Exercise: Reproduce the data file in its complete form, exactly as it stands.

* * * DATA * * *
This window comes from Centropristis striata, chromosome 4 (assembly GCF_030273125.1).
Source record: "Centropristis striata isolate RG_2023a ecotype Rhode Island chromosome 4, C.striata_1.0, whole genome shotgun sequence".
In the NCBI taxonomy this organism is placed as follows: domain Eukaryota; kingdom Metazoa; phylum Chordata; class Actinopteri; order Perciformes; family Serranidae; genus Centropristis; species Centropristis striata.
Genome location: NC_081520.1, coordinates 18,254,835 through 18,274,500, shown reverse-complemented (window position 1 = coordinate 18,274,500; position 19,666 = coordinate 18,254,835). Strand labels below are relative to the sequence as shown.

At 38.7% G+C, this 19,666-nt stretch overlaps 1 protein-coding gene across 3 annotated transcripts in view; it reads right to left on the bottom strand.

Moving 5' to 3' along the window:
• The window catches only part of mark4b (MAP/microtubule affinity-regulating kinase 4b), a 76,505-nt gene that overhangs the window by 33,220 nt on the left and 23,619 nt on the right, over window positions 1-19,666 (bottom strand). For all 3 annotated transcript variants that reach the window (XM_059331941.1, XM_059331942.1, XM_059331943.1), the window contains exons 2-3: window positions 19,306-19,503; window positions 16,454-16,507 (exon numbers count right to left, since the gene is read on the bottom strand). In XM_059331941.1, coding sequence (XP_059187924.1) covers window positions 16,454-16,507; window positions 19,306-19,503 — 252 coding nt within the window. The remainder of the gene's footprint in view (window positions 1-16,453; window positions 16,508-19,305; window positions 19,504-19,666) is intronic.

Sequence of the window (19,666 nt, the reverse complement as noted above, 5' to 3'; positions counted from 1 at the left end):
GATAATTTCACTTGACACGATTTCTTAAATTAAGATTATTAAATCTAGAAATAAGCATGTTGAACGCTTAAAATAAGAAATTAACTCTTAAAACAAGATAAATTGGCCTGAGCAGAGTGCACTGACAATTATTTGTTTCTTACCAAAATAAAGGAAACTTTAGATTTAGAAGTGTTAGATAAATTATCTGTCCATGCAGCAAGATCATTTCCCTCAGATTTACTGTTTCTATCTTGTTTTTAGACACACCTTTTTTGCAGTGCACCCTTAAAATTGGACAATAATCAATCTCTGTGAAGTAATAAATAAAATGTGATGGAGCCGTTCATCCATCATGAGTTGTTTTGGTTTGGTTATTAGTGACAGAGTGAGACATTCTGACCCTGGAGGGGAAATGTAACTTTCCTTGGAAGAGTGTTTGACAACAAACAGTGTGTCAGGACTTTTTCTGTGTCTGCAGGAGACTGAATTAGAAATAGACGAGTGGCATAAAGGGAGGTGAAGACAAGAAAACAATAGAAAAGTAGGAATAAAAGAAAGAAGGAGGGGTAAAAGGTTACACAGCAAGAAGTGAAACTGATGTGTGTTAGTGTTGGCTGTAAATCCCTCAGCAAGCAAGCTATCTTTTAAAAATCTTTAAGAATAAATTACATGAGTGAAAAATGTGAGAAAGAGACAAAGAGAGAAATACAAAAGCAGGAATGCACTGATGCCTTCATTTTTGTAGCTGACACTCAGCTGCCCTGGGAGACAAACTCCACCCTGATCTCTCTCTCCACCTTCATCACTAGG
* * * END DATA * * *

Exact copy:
This window comes from Centropristis striata, chromosome 4 (assembly GCF_030273125.1).
Source record: "Centropristis striata isolate RG_2023a ecotype Rhode Island chromosome 4, C.striata_1.0, whole genome shotgun sequence".
In the NCBI taxonomy this organism is placed as follows: domain Eukaryota; kingdom Metazoa; phylum Chordata; class Actinopteri; order Perciformes; family Serranidae; genus Centropristis; species Centropristis striata.
Genome location: NC_081520.1, coordinates 18,254,835 through 18,274,500, shown reverse-complemented (window position 1 = coordinate 18,274,500; position 19,666 = coordinate 18,254,835). Strand labels below are relative to the sequence as shown.

At 38.7% G+C, this 19,666-nt stretch overlaps 1 protein-coding gene across 3 annotated transcripts in view; it reads right to left on the bottom strand.

Moving 5' to 3' along the window:
• The window catches only part of mark4b (MAP/microtubule affinity-regulating kinase 4b), a 76,505-nt gene that overhangs the window by 33,220 nt on the left and 23,619 nt on the right, over window positions 1-19,666 (bottom strand). For all 3 annotated transcript variants that reach the window (XM_059331941.1, XM_059331942.1, XM_059331943.1), the window contains exons 2-3: window positions 19,306-19,503; window positions 16,454-16,507 (exon numbers count right to left, since the gene is read on the bottom strand). In XM_059331941.1, coding sequence (XP_059187924.1) covers window positions 16,454-16,507; window positions 19,306-19,503 — 252 coding nt within the window. The remainder of the gene's footprint in view (window positions 1-16,453; window positions 16,508-19,305; window positions 19,504-19,666) is intronic.

Sequence of the window (19,666 nt, the reverse complement as noted above, 5' to 3'; positions counted from 1 at the left end):
GATAATTTCACTTGACACGATTTCTTAAATTAAGATTATTAAATCTAGAAATAAGCATGTTGAACGCTTAAAATAAGAAATTAACTCTTAAAACAAGATAAATTGGCCTGAGCAGAGTGCACTGACAATTATTTGTTTCTTACCAAAATAAAGGAAACTTTAGATTTAGAAGTGTTAGATAAATTATCTGTCCATGCAGCAAGATCATTTCCCTCAGATTTACTGTTTCTATCTTGTTTTTAGACACACCTTTTTTGCAGTGCACCCTTAAAATTGGACAATAATCAATCTCTGTGAAGTAATAAATAAAATGTGATGGAGCCGTTCATCCATCATGAGTTGTTTTGGTTTGGTTATTAGTGACAGAGTGAGACATTCTGACCCTGGAGGGGAAATGTAACTTTCCTTGGAAGAGTGTTTGACAACAAACAGTGTGTCAGGACTTTTTCTGTGTCTGCAGGAGACTGAATTAGAAATAGACGAGTGGCATAAAGGGAGGTGAAGACAAGAAAACAATAGAAAAGTAGGAATAAAAGAAAGAAGGAGGGGTAAAAGGTTACACAGCAAGAAGTGAAACTGATGTGTGTTAGTGTTGGCTGTAAATCCCTCAGCAAGCAAGCTATCTTTTAAAAATCTTTAAGAATAAATTACATGAGTGAAAAATGTGAGAAAGAGACAAAGAGAGAAATACAAAAGCAGGAATGCACTGATGCCTTCATTTTTGTAGCTGACACTCAGCTGCCCTGGGAGACAAACTCCACCCTGATCTCTCTCTCCACCTTCATCACTAGG